Analysis of sensory synaptic contacts with motor neurons

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Analysis of vGluT1+ sensory bouton contacts with P7–P9 motor neuron soma and ∼100 μm proximal dendritic arbor was performed using 0.4 μm confocal z stacks of 30 μm thick sections using a 63X oil objective lens. Gamma-motor neurons were excluded from analysis. Distance of boutons on dendritic arbor from soma was assessed using the scale bar set by Zen software. Images were analyzed using Fiji/ImageJ.

Statistics

Samples sizes were determined based on previous experience and the number of animals and definitions of N are indicated in the main text and figure legends. In figures where a single representative image is shown, results are representative of at least two independent experiments, unless otherwise noted. No power analysis was employed, but sample sizes are comparable to those typically used in the field. Data collection and analysis were not blind. Graphs of quantitative data are plotted as means with standard error of mean (SEM) as error bars, using Prism 8 (Graphpad) software. Significance was determined using unpaired (Student’s) t-test and was calculated using Prism eight software. Exact p values are indicated in the main text and figure legends.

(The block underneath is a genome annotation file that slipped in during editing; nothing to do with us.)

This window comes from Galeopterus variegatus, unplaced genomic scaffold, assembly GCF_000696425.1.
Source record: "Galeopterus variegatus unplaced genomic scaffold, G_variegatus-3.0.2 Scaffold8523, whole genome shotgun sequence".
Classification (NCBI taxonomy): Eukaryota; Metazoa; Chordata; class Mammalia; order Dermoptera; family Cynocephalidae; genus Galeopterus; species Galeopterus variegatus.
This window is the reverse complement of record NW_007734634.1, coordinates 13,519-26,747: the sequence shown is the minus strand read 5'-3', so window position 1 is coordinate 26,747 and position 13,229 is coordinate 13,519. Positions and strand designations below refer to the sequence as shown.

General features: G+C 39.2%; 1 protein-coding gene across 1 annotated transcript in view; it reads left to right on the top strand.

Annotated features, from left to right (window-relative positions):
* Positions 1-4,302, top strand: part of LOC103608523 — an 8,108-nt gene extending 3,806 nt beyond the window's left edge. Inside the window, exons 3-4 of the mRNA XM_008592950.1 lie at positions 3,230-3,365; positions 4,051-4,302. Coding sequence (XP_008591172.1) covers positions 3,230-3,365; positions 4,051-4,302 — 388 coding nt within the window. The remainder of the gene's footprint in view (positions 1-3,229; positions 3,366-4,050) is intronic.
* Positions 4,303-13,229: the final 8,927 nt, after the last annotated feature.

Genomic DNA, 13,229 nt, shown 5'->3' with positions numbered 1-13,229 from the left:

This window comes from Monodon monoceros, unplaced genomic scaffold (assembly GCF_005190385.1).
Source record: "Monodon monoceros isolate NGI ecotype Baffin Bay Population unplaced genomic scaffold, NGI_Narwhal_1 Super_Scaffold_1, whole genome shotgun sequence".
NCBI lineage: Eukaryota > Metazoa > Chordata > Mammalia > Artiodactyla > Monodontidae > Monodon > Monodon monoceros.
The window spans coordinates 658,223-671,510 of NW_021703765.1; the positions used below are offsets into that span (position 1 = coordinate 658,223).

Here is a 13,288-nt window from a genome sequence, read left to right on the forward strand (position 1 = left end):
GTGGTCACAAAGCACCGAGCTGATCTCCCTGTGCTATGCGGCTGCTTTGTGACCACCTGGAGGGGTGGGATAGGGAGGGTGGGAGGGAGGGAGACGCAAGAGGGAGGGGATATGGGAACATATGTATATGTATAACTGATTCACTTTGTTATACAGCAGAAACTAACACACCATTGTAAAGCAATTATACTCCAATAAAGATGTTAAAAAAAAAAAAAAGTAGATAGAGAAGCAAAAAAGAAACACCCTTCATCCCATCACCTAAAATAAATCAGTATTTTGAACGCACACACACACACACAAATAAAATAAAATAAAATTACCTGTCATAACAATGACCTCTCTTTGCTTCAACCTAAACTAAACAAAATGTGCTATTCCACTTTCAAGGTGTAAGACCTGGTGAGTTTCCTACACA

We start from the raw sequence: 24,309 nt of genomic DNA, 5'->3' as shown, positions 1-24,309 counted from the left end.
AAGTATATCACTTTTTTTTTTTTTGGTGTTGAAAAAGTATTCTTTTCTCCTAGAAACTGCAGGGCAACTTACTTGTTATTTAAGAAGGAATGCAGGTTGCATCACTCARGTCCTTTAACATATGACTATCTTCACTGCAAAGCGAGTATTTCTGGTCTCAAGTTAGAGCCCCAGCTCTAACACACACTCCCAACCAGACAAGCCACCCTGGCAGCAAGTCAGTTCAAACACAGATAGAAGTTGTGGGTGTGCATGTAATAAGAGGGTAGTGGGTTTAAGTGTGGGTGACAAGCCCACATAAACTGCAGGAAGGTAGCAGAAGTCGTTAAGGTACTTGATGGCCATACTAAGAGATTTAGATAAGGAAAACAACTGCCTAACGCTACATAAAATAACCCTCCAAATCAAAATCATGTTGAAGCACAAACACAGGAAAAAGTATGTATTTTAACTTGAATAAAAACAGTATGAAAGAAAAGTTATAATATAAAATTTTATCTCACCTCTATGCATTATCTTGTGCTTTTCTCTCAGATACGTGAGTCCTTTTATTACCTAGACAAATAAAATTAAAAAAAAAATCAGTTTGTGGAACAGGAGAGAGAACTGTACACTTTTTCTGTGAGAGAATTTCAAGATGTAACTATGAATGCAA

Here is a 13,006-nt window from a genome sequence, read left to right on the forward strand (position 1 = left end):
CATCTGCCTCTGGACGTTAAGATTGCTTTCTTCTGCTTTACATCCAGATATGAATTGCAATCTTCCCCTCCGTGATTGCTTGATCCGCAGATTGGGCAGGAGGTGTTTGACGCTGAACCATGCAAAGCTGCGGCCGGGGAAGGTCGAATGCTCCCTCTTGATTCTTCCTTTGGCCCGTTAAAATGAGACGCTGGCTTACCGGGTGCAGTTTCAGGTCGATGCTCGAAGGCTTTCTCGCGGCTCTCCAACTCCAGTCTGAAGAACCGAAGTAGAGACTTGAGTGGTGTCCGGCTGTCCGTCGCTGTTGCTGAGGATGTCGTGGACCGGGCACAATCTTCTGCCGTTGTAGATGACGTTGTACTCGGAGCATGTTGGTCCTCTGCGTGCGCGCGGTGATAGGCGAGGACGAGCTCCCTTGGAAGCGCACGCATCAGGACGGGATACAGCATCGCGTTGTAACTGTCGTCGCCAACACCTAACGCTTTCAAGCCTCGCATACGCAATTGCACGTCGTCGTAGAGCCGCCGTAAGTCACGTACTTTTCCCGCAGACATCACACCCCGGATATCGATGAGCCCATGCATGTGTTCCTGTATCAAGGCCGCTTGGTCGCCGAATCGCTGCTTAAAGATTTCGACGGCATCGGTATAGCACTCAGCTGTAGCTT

Data availability

All data generated or analysed during this study are included in the manuscript and supporting files.

References

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Decision letter

  1. Joseph G Gleeson
    Reviewing Editor; Howard Hughes Medical Institute, The Rockefeller University, United States
  2. Marianne E Bronner
    Senior Editor; California Institute of Technology, United States

In the interests of transparency, eLife publishes the most substantive revision requests and the accompanying author responses.

Acceptance summary:

The paper presents a new model of extrinsic and intrinsic control of sensory-motor circuit development, and how hox genes regulate synaptic specificity in sensory-motor circuits. We think that eLife readers will be interested in the findings, and we thank the authors for their detailed attention to the reviewer criticisms, most importantly the addition of quantification of the results for the benefit of our readers.

Decision letter after peer review:

Thank you for submitting your article "Intrinsic control of neuronal diversity and synaptic specificity in a proprioceptive circuit" for consideration by eLife. Your article has been reviewed by two peer reviewers, and the evaluation has been overseen by a Reviewing Editor and Marianne Bronner as the Senior Editor. The reviewers have opted to remain anonymous.

The reviewers have discussed the reviews with one another and the Reviewing Editor has drafted this decision to help you prepare a revised submission.

We would like to draw your attention to changes in our revision policy that we have made in response to COVID-19 (https://elifesciences.org/articles/57162). Specifically, when editors judge that a submitted work as a whole belongs in eLife but that some conclusions require a modest amount of additional new data, as they do with your paper, we are asking that the manuscript be revised to either limit claims to those supported by data in hand, or to explicitly state that the relevant conclusions require additional supporting data.